Copying and distributing are prohibited without permission of the publisher.


Investors blind on for-profit student loan ABS exposures

By Ryan Bolger
10 Jun 2015

Investors in securities backed by government guaranteed student loans have been left in the dark about their exposures to fraudulent for-profit universities.

Student loan ABS disclosure documents do not specify the universities that borrowers of the loans have attended, and that has created concerns over potential debt forgiveness.

The Department of Education announced on Tuesday that it would discharge the debts of borrowers who received federal loans to attend Corinthian College, a for-profit college that the government shut down and fined earlier this year for defrauding students by misleading them about job placement rates and the usefulness of the degrees they received at one of the college's many campuses.

That could be bad news for investors in securitizations of student loans guaranteed by the government under its Federal Family Education Loan Program (FFELP). Borrowers with debts wiped clean would not be making payments that could be passed through to investors in the FFELP loan trusts.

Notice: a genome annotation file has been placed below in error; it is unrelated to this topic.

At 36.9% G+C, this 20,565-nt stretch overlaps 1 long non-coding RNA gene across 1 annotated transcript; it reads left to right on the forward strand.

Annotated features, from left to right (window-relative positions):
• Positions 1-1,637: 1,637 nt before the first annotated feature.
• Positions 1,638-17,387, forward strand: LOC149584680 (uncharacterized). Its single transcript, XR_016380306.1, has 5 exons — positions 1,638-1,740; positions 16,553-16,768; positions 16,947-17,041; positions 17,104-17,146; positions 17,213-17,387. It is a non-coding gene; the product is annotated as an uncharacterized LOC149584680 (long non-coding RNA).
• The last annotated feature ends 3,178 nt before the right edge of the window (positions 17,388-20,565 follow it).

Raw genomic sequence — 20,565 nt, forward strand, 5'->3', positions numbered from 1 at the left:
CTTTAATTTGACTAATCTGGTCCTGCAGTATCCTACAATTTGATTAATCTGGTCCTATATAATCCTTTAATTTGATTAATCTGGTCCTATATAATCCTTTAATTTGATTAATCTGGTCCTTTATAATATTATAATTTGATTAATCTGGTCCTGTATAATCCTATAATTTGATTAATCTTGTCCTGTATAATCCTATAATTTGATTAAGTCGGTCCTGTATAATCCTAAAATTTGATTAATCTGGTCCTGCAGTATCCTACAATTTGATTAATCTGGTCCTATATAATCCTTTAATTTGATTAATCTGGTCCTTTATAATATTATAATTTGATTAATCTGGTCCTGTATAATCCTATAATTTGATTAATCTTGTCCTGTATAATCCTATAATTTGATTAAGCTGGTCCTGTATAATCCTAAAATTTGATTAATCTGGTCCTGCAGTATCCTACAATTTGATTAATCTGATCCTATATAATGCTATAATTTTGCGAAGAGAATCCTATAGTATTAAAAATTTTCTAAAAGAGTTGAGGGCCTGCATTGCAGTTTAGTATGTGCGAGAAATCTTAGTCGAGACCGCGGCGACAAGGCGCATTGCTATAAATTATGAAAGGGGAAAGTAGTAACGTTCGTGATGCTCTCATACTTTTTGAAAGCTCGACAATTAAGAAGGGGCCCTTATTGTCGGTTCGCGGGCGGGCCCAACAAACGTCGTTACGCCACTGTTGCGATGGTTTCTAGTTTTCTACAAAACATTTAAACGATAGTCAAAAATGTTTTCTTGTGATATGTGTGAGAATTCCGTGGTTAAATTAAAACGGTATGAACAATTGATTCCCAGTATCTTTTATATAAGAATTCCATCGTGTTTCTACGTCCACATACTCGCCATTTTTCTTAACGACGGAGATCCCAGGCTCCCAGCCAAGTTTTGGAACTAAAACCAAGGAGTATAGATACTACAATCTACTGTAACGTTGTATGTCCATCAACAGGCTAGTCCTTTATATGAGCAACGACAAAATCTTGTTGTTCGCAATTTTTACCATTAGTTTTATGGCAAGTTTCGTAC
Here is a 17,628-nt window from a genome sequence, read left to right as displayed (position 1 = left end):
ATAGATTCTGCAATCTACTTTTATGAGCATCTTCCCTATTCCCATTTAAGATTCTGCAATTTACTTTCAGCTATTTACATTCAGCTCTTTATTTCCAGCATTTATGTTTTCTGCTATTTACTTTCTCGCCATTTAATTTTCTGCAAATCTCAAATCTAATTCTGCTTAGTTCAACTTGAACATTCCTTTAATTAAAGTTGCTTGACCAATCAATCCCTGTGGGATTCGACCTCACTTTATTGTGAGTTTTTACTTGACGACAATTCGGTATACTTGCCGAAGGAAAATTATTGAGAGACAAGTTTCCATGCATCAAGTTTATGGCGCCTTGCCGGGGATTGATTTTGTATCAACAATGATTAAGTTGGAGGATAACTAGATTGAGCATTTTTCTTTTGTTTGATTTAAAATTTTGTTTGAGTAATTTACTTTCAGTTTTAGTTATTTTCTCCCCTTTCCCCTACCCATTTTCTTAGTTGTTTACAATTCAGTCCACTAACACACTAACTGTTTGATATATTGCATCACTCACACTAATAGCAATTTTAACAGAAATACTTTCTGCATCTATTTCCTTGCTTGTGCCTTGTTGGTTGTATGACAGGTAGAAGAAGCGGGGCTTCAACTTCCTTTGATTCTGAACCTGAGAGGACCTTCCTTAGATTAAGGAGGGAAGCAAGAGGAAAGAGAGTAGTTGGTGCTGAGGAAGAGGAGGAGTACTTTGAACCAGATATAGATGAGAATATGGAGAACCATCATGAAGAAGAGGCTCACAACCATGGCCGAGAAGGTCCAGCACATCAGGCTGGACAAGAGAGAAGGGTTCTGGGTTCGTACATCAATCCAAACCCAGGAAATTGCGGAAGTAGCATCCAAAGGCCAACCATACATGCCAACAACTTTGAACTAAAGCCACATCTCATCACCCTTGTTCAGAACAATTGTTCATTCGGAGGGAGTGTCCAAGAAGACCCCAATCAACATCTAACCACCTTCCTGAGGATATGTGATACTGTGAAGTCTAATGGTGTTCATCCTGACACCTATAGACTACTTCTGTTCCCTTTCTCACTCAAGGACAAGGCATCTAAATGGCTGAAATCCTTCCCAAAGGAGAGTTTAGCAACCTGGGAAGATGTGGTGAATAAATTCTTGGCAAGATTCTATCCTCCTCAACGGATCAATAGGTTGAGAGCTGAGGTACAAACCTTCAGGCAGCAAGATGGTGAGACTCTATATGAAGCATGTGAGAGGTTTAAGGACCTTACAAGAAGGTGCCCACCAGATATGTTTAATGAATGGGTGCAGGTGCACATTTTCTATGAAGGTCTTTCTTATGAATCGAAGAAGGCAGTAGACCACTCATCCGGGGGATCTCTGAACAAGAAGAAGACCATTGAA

“For a high quality asset with strong performance, people are feeling very uncomfortable with student loans right now,” a fixed income head at a US hedge fund said. “The for-profit stuff gets bundled together with other transactions.”

But the extent to which investors should be concerned about their exposures is unclear. While prospectuses break down the proportion of a deal’s collateral pool that is tied to for-profit universities, there is no loan-level disclosure on the institutions that borrowers attend.

“I think that market is ripe for some sort of change,” added the investor.

Corinthian College could be the first in a line of litigation targets. Secretary of Education Arne Duncan said during a conference call on Monday that Corinthian College “may not be the last domino to fall” and added the Education Department would seek to develop a process to allow any student to receive debt forgiveness in cases of fraud.

The impact debt forgiveness has on FFELP student loans is expected to be small, however.

“We expect the direct impact on FFELP ABS to be de minimis given the limited amount of for-profit loans in FFELP pools and the termination of the FFELP program in 2010,” Deutsche Bank analysts wrote in a research note on Wednesday.

Deutsche estimates that for-profit universities make up about 5% of FFELP ABS collateral pools on average. 

By Ryan Bolger
10 Jun 2015